Transformations in Bangladesh in The Last Decade



From 2009 to 2023, Bangladesh has undergone a dramatic transformation. The country has experienced improvement and growth in its economy, healthcare, communication and infrastructure. The level of improvement and the rate of growth in every economic sector is remarkable. The last decade of Bangladesh is the decade of development and fulfilment of the long-standing dreams of millions of people and the rise of Bangladesh as a model in the world. The following are glimpses of Bangladesh’s improvement.


The economy of Bangladesh has transformed significantly and has seen sharp upward growth since the Shiekh Hasina government took power in 2009. In 2023, Bangladesh observed improvement in almost every economic indicator, ranging from overall economic growth to minimum wages for workers as compared to 2006.

In 2006, the economic growth rate was 5.4%, whereas in 2023, it stands at 7.25%, and the growth continued even in the drastic shock of the COVID-19 pandemic. Both nominal and PPP per capita income increased five times since 2006. The nominal per capita income increased from 543 USD to 2793 USD, and the PPP increased from 1724 USD to 8779 USD.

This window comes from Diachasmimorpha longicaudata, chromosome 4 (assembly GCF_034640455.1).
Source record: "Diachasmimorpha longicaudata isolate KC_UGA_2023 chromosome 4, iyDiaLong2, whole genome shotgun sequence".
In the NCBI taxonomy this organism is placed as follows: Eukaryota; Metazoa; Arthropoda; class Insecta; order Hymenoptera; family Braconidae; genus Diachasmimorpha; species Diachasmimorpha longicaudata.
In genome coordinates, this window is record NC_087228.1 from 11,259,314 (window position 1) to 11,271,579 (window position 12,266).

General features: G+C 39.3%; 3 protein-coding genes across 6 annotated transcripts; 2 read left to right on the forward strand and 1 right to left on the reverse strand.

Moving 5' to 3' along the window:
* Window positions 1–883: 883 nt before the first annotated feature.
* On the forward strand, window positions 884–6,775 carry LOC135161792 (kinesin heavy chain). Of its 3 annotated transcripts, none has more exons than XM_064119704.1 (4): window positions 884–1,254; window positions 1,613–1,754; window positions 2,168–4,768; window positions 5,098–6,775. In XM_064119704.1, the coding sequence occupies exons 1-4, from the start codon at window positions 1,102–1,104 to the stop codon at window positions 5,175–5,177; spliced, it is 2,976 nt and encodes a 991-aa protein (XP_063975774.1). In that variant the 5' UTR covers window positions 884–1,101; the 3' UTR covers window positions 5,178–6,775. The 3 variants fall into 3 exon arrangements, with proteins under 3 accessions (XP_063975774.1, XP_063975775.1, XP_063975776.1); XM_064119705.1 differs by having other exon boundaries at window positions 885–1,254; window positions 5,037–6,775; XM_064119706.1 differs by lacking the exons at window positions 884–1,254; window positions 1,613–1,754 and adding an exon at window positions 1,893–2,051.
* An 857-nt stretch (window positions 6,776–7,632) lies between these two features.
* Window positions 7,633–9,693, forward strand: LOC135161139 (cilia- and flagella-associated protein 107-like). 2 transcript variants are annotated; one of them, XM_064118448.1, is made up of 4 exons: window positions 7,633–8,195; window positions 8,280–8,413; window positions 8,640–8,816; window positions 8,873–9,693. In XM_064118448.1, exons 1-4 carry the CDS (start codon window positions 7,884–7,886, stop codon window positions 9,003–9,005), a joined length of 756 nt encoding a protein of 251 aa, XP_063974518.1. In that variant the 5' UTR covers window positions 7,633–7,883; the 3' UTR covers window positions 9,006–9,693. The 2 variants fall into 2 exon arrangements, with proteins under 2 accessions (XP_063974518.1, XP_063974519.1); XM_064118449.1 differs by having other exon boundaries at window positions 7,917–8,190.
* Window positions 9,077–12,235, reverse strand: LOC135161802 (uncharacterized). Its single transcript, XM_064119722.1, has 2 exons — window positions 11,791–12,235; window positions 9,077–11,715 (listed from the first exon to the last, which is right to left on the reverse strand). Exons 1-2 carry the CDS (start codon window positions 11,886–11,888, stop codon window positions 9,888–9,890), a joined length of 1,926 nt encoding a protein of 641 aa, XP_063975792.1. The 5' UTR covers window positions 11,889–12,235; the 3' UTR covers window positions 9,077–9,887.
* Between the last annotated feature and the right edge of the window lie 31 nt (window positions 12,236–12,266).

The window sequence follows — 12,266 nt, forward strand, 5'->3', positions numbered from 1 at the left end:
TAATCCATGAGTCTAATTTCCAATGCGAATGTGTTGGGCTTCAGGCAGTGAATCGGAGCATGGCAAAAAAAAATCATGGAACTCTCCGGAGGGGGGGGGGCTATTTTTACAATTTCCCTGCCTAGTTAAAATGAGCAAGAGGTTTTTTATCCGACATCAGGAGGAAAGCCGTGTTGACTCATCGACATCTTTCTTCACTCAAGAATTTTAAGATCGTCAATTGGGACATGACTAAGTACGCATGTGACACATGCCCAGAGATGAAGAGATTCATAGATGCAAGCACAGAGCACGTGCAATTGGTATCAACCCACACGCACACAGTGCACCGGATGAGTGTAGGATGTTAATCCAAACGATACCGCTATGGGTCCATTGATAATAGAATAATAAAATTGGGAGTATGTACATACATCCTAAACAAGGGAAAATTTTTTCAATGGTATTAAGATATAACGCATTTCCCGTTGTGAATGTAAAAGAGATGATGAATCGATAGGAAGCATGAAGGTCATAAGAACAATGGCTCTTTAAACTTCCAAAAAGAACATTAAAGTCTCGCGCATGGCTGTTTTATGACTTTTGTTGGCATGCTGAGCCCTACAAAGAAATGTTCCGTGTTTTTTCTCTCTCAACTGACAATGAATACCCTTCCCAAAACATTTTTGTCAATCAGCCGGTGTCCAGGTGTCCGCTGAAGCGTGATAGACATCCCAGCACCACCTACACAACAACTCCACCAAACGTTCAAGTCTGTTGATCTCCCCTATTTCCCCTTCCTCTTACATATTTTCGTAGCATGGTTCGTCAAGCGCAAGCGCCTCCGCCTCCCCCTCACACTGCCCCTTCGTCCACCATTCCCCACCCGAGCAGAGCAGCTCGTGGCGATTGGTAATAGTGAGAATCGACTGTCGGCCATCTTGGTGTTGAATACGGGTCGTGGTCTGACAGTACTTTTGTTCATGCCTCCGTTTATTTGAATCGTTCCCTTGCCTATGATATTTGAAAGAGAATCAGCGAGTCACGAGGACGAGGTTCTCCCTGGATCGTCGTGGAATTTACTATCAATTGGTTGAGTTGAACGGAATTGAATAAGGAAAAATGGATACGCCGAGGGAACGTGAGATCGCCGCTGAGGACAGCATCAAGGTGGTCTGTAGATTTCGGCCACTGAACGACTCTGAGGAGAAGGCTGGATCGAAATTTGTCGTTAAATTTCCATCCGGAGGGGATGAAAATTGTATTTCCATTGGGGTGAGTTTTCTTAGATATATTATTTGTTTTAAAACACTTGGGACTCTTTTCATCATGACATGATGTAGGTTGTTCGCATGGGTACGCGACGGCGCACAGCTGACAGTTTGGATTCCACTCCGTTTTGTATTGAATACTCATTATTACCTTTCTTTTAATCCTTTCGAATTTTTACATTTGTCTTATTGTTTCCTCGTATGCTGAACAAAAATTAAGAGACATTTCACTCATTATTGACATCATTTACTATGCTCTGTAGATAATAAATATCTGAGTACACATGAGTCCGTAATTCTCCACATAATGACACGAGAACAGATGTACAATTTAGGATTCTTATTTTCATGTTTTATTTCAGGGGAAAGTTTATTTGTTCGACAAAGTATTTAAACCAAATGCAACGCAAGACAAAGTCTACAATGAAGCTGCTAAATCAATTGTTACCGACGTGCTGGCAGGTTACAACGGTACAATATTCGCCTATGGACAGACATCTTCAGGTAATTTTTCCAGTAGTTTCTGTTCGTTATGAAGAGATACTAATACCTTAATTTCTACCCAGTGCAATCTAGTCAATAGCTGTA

In terms of GDP, Bangladesh was the 64th largest economy in the world. Bangladesh has improved 29 steps to become the 35th largest economy in the world in 2023. In 2006, the GDP size was 47.7 billion USD. In 2023, Bangladesh saw a dramatic 12 times increase in its GDP size, which is 578 billion USD. Similarly, the budget size also increased by 12 times compared to 2006, when it was only 7.01 billion USD, whereas it was 87.56 billion USD in 2023. Remarkably, the inflation rate decreased in the same period from 10% to 8.89%. From 2019 to 2021, the inflation rate was below 6%. Due to the Russia-Ukraine war and global recession, the inflation rate has recently increased.